Facebook 10 Year Challenge: Intelligent Algorithms Aside, Are We The Product, Again?
Like several internet fads, the first major one amongst 2019 could be a “challenge” that's not truly challenging. And additionally, like several internet fads, it mostly acts as an excuse to post a photograph of oneself. This is fine, of course; that’s pretty much what social media is designed for already. But for its inherent self-concern, and a litany of other slightly more bizarre reasons, people have attempted to make the argument that it is secretly evil.
The 10-Year Challenge, or 2009 vs. 2019 Challenge, or the Glow Up Challenge, or the How Hard Did Aging Hit You Challenge, whatever you want to call it, is simple: You post a photo of yourself in 2009 next to a photograph of yourself in 2019. Caption it whatever you want. That’s it!
Unless you have been living under a rock, you would have surely seen the 10-year challenge that is populating our Facebook and Instagram timelines. Participating in the challenge means you need to share two of your photos, taken 10 years apart—one from the year 2009 and one from now, the year 2019. Within just the realms of it being a fun thing to do, these comparative images do usually show up a rather interesting contrast reflecting how most of us have changed, at least visually, over the 10-year period.
But as with most things Facebook these days considering all the data breaches and the secretive liberties with user data over time, it is perhaps only logical that there is a healthy sense of suspicion about this 10-year challenge. This surely can’t be an elaborate plot to tell us what we already knew—we are getting old, and ten years is a long time.
The Cambridge Analytica scandal from last year and the subsequent data breaches are still fresh in the minds of users, globally. On its part, Facebook has come out with a clarification that it has had nothing to do with the 10-year challenge trending on social networks such as Facebook, the Facebook-owned Instagram, and even Twitter, for that matter. “The 10-year challenge could be a user-generated meme that started on its own, without our involvement.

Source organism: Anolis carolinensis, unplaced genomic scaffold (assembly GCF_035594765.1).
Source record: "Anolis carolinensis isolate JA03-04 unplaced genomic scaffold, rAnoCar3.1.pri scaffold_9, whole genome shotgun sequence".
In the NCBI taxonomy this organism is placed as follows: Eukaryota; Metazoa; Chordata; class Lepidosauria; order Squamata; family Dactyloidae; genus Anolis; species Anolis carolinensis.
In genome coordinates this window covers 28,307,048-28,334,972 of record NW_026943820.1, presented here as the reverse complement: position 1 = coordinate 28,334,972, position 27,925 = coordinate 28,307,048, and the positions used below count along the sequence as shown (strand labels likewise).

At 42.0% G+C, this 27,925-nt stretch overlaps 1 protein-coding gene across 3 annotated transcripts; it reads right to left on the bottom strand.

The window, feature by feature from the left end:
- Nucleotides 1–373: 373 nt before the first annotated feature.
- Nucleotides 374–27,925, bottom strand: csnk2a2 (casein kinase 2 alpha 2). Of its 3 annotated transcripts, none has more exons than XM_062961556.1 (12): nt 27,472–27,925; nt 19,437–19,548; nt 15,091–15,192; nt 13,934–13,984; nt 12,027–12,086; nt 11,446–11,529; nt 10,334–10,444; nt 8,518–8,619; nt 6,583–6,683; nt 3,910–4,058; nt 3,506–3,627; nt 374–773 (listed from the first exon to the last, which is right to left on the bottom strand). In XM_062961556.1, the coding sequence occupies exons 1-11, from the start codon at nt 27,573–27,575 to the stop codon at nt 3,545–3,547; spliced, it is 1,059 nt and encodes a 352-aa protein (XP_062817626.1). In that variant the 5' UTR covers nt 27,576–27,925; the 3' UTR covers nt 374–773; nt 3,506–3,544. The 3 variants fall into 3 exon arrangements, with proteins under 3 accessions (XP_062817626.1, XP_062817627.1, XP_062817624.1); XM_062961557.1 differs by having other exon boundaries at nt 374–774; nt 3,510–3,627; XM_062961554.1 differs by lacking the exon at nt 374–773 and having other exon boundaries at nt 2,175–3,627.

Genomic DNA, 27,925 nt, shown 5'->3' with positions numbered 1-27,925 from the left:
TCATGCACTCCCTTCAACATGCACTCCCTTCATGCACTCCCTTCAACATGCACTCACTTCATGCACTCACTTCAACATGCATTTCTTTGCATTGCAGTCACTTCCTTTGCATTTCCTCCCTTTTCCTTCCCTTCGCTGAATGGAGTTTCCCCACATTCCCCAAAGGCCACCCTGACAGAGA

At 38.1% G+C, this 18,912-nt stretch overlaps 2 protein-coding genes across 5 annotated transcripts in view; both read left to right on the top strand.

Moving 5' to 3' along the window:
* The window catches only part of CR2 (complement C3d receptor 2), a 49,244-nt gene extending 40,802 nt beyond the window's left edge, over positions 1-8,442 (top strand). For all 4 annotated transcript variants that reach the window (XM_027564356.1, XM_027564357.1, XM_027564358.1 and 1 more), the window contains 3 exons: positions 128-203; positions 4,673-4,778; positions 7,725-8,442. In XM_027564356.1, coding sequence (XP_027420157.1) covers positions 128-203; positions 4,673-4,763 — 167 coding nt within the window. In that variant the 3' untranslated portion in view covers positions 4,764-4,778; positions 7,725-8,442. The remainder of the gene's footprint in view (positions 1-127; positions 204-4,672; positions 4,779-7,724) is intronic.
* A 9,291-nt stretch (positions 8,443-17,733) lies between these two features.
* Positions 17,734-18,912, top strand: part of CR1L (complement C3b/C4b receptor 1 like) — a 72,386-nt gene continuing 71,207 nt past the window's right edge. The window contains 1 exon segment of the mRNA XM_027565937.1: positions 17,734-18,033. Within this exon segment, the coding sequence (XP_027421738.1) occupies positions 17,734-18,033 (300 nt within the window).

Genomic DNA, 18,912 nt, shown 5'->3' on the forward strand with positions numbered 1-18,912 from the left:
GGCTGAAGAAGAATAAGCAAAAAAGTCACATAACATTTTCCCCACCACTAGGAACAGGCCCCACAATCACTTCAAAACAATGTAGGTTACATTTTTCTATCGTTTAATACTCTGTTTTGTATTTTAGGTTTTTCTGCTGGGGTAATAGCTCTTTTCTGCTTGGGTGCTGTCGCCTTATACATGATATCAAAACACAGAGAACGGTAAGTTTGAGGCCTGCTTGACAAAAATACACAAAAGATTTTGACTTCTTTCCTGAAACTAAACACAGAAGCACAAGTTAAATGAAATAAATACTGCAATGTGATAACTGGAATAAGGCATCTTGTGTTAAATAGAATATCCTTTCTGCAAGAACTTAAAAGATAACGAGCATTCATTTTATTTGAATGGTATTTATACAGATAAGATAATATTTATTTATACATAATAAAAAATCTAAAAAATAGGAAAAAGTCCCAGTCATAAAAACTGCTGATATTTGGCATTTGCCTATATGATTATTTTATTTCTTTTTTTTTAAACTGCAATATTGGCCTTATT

Its evidence of the fun people have on Facebook, and that’s it,” says the social network, in an official statement. It is important to weigh both sides—does Facebook really even need this data? And if yes, why? Or is alleging that Facebook is behind this is as ludicrous as saying something on the lines of how Google may be spying on us just because our Android phones have a microphone for voice calls?
Back on 30 April 2009, Facebook has said that as many as 15 billion photos had been uploaded by the users on the social network, already. And as many as 220 million new photos were being added every week. That’s 15 billion at some point in the year 2009. In the year 2013, users were uploading as many as 330 million photos a day. A day. We need to keep our eyes on the fact that smartphone penetration, Facebook usage and the willingness to upload photos online have all increased tremendously since then.
We are in 2019 now, and it is impossible to know exactly how many billion or trillion photos Facebook currently has—unless they tell us. Which is unlikely. But we digress. Back to the point, and along the way, image processing algorithms, powered by artificial intelligence (AI), have only become even smarter. Almost every company is using facial recognition in one way or the other. The Photos app on your Apple iPhone can do facial recognition. The Google Photos app on your Android phone understands and matches faces to people and contacts.
It’s everywhere. As with most things on the internet, all data is good data. The more data, the merrier. “#Facebooks 10 Year Challenge, the best way I have ever seen to train their AI in face recognition with your personal data,” says Thomas Tscherisich, SVP Internal Security at Deutsche Telekom, in a tweet.
All data is good, but why does Facebook need this?
Simple. All of this data could be mined to train facial recognition algorithms to better understand changes in facial structure, contours, skin color and ageing. Simply put, most people show significant differences in how they look if one is to consider a 10-year period. That helps AI learn better the fine art of age progression in humans. “Let's simply imagine that you just wanted to, say, train a facial recognition algorithm on age-related characteristics. You'd ideally desire a piece of broad and rigorous information set with millions of people's photos. It'd help if you knew they were taken a fixed number of year’s apart — say 10 years,” says Kate O’Neill, author of tech Humanist, in a tweet.